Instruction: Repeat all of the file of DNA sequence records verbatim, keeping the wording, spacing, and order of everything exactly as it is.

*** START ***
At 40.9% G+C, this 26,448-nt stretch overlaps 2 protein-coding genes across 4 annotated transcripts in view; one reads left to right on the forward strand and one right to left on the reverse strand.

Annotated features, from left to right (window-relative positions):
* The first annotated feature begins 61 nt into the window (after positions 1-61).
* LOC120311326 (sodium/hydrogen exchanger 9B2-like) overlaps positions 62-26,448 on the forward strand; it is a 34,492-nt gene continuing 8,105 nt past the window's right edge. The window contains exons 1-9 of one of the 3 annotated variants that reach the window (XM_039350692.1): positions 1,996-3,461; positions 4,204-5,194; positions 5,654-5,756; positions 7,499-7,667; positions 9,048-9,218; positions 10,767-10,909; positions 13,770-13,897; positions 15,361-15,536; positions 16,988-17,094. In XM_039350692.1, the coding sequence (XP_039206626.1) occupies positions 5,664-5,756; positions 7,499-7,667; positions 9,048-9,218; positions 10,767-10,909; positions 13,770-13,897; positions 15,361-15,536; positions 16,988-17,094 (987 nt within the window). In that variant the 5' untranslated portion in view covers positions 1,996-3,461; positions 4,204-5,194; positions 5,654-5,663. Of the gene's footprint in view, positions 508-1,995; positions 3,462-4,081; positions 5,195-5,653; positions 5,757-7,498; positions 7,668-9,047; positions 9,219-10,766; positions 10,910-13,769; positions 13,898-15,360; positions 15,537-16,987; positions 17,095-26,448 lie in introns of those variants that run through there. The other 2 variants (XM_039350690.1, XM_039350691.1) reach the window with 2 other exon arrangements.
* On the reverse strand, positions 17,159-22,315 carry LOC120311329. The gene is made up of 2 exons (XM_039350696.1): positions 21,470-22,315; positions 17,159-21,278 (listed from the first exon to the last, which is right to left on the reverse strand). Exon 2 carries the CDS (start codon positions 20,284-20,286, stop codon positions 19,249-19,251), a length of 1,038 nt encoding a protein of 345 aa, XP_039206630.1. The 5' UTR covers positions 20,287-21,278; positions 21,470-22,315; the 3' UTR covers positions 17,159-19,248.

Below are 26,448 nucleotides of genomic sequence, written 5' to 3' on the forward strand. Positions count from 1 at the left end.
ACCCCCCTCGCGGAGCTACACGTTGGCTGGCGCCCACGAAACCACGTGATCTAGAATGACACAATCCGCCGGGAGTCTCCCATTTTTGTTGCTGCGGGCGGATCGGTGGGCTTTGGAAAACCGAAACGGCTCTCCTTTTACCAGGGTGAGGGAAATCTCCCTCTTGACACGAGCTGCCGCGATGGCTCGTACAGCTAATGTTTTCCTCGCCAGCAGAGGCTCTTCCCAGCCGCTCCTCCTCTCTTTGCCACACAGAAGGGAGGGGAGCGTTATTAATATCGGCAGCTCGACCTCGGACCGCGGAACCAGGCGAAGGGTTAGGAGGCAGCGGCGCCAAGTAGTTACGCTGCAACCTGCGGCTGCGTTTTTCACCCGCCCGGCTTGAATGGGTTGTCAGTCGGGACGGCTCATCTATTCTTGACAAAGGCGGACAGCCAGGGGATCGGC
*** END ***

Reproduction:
At 40.9% G+C, this 26,448-nt stretch overlaps 2 protein-coding genes across 4 annotated transcripts in view; one reads left to right on the forward strand and one right to left on the reverse strand.

Annotated features, from left to right (window-relative positions):
* The first annotated feature begins 61 nt into the window (after positions 1-61).
* LOC120311326 (sodium/hydrogen exchanger 9B2-like) overlaps positions 62-26,448 on the forward strand; it is a 34,492-nt gene continuing 8,105 nt past the window's right edge. The window contains exons 1-9 of one of the 3 annotated variants that reach the window (XM_039350692.1): positions 1,996-3,461; positions 4,204-5,194; positions 5,654-5,756; positions 7,499-7,667; positions 9,048-9,218; positions 10,767-10,909; positions 13,770-13,897; positions 15,361-15,536; positions 16,988-17,094. In XM_039350692.1, the coding sequence (XP_039206626.1) occupies positions 5,664-5,756; positions 7,499-7,667; positions 9,048-9,218; positions 10,767-10,909; positions 13,770-13,897; positions 15,361-15,536; positions 16,988-17,094 (987 nt within the window). In that variant the 5' untranslated portion in view covers positions 1,996-3,461; positions 4,204-5,194; positions 5,654-5,663. Of the gene's footprint in view, positions 508-1,995; positions 3,462-4,081; positions 5,195-5,653; positions 5,757-7,498; positions 7,668-9,047; positions 9,219-10,766; positions 10,910-13,769; positions 13,898-15,360; positions 15,537-16,987; positions 17,095-26,448 lie in introns of those variants that run through there. The other 2 variants (XM_039350690.1, XM_039350691.1) reach the window with 2 other exon arrangements.
* On the reverse strand, positions 17,159-22,315 carry LOC120311329. The gene is made up of 2 exons (XM_039350696.1): positions 21,470-22,315; positions 17,159-21,278 (listed from the first exon to the last, which is right to left on the reverse strand). Exon 2 carries the CDS (start codon positions 20,284-20,286, stop codon positions 19,249-19,251), a length of 1,038 nt encoding a protein of 345 aa, XP_039206630.1. The 5' UTR covers positions 20,287-21,278; positions 21,470-22,315; the 3' UTR covers positions 17,159-19,248.

Below are 26,448 nucleotides of genomic sequence, written 5' to 3' on the forward strand. Positions count from 1 at the left end.
ACCCCCCTCGCGGAGCTACACGTTGGCTGGCGCCCACGAAACCACGTGATCTAGAATGACACAATCCGCCGGGAGTCTCCCATTTTTGTTGCTGCGGGCGGATCGGTGGGCTTTGGAAAACCGAAACGGCTCTCCTTTTACCAGGGTGAGGGAAATCTCCCTCTTGACACGAGCTGCCGCGATGGCTCGTACAGCTAATGTTTTCCTCGCCAGCAGAGGCTCTTCCCAGCCGCTCCTCCTCTCTTTGCCACACAGAAGGGAGGGGAGCGTTATTAATATCGGCAGCTCGACCTCGGACCGCGGAACCAGGCGAAGGGTTAGGAGGCAGCGGCGCCAAGTAGTTACGCTGCAACCTGCGGCTGCGTTTTTCACCCGCCCGGCTTGAATGGGTTGTCAGTCGGGACGGCTCATCTATTCTTGACAAAGGCGGACAGCCAGGGGATCGGC